TV Party Tonight! #139

TV Party Tonight! #139

Friday, 16 February 2024

[4K Ultra-HD]

Hey Barbie, you gotta help me out here, OK?

Look, I love Greta Gerwig. There was no chance in hell I was going to see Barbie if it weren’t for Gerwig’s involvement. The fandom behind the movie was dumb. It’s full of stunt casting and I knew it was going to be all hype. BUT… it’s Greta, you know?

Weren’t we all shocked this became suck a smash hit? Sure, Margot Robbie reportedly predicted it, but who cares what Margot Robbie thinks about anything. And yet, it struck a chord… with TONS of people. I don’t know if Barbie became huge on its own merit or on its reputation of being a mega blockbuster. I know its reputation definitely peaked my interest. So, of course I was going to watch it.

There is obviously plenty to love in Barbie: its beautiful set design, the witty rejoinders, its cute attempt at trying to teach us something, its cultural references (nice 2001 homage), the Lynchian vibe of it all. Barbie works when it keeps things light or sticks to one idea and runs with it. The problem is that it’s trying to do everything all at once, and trying to have its cake and eat it too. First, none of the performances really stand out. Yes, yes, I know. Stop yelling at me. But, you’re just plain wrong, OK? No one here was cast because of their dramatic chops. Instead, the entire cast’s purpose is to fire off those recognition neurons when we see them on screen (“What? THIS PERSON? They’re playing so-and-so in a Barbie movie? Isn’t that CUTE!). Except maybe for America Ferrera, who is allowed to play a real person is this world of over-the-top cartoons. The main struggle for the viewer in Barbie is to try and gain SOME understanding of what’s going on. Where are we supposed to be? What are the rules of both these universes? How long has everyone apparently been in on it? What does it mean to be ded or alive? Is the Barbie world the Red Room?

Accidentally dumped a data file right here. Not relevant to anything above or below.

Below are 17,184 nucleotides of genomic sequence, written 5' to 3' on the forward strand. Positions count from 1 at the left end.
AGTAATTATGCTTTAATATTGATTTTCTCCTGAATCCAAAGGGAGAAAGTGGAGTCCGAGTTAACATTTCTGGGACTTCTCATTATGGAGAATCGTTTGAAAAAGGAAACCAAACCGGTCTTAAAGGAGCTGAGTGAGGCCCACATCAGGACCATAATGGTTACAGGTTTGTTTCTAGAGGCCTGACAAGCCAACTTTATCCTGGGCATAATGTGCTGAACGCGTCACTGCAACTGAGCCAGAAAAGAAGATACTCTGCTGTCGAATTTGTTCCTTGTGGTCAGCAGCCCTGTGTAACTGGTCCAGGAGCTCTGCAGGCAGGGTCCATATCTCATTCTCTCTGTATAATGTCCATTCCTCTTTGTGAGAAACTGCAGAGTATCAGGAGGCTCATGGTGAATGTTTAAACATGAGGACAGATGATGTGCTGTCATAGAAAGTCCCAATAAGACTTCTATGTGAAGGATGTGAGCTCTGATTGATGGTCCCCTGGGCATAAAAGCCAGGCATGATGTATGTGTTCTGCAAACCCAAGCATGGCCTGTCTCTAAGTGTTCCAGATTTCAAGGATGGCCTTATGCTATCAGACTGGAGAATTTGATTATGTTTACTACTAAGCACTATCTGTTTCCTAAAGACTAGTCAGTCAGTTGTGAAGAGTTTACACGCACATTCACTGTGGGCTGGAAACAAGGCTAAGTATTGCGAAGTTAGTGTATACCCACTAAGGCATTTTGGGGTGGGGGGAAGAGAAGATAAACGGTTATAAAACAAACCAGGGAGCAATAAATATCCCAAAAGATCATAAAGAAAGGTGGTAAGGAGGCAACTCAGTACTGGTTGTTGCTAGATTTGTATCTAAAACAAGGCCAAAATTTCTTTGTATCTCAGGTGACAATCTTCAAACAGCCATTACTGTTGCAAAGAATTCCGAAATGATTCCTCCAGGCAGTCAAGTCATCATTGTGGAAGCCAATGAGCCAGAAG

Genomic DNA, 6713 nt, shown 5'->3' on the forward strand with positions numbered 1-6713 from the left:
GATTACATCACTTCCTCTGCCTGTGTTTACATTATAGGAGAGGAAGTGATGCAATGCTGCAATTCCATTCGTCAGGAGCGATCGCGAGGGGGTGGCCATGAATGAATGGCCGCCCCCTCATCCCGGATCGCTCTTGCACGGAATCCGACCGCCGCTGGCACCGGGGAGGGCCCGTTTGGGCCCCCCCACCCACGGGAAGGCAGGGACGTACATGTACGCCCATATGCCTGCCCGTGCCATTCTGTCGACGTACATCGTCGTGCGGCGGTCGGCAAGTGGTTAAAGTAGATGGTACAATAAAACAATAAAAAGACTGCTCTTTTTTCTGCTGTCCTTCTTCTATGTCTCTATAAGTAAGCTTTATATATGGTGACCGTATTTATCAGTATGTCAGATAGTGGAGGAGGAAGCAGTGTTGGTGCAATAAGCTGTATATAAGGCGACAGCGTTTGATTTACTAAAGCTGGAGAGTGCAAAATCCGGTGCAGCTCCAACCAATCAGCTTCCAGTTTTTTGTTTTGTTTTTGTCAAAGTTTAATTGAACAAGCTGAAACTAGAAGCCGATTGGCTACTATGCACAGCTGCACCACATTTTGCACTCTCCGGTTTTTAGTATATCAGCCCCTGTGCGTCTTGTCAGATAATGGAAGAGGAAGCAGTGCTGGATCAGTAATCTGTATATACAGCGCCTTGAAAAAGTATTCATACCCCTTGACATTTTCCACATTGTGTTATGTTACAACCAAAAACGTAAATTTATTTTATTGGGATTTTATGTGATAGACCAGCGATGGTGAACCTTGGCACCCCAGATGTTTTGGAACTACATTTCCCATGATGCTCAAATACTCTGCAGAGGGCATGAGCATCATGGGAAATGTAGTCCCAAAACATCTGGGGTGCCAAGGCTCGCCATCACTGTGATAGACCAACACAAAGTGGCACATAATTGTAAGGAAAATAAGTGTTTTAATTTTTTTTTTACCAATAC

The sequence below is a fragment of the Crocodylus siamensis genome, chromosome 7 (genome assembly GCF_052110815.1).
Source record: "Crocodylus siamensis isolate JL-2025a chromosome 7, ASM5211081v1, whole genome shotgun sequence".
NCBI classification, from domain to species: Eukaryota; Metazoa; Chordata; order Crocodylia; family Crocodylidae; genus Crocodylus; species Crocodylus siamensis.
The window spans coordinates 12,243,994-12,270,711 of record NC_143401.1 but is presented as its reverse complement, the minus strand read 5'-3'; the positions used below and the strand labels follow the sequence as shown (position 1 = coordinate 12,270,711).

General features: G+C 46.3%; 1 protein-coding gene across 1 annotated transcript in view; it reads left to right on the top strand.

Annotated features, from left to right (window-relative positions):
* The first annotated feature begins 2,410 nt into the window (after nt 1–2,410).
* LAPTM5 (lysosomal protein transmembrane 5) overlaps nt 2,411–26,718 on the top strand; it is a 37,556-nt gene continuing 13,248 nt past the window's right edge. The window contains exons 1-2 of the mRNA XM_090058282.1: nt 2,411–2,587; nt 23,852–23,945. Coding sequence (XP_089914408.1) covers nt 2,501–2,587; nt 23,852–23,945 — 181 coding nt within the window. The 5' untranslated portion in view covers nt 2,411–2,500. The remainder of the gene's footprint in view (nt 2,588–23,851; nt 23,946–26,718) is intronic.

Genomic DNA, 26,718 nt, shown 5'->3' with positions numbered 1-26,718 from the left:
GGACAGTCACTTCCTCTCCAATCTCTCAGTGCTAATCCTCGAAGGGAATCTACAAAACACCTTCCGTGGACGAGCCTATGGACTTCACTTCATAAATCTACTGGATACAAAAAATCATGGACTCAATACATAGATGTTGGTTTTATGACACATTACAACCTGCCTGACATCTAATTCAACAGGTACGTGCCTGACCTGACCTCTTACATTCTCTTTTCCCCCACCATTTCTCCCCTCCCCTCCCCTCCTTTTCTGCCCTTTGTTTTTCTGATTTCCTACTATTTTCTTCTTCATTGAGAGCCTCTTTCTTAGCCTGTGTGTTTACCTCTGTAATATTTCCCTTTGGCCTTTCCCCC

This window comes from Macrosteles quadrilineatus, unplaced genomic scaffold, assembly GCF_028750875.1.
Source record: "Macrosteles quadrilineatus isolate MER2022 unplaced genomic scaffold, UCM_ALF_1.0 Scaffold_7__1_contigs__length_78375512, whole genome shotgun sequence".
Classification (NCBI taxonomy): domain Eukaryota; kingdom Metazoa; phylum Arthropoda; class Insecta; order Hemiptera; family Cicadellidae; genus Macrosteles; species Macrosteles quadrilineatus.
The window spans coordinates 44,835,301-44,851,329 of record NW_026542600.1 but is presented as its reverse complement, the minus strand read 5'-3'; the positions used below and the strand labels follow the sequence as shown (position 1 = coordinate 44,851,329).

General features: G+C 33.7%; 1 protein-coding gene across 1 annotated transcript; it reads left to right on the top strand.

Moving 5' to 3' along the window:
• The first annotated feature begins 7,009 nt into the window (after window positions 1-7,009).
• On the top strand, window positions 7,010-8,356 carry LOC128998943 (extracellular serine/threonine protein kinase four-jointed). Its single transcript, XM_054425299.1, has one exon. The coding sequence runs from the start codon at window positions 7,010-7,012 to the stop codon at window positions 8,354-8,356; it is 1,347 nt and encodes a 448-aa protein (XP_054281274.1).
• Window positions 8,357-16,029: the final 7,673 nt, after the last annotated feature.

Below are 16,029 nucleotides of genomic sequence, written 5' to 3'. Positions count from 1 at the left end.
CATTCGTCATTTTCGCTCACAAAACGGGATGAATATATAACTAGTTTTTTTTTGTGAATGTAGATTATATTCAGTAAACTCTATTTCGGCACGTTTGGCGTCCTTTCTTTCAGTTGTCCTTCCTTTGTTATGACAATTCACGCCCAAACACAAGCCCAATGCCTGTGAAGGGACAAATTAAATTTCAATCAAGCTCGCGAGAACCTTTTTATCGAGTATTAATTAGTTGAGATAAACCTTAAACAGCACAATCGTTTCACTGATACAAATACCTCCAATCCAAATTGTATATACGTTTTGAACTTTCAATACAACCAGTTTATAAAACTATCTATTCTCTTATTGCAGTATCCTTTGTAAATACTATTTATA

Yes, the message here is feminism, but in a very baby corporate lean-in kind of way. Barbie purports the kind of feminism where women are dominant. I can’t believe I’m even going to say this, because I’m such a respected journalist and proponent of social justice, but even at the very beginning we see the Kens all pushed to the sidelines and being used as accessories. THEY are the ones being oppressed and subjugated. We SHOULD be cheering them on when they revolt. Instead, we’re meant to sympathize with the Barbies who counter-revolt only to once again place themselves as the dominant oppressive force. So, again, it’s THAT kind of feminism, where women want to be in power and make the same mistaked, not a sharing of power for mutual goals.

You can’t fool me, Barbie.

There are undoubtedly smart and sophisticated moments in this movie. That’s not unexpected because Gerwig and Baumbach are smart and talented individuals. Barbie is worth a rewatch, just like Zardoz is.

Comments are closed.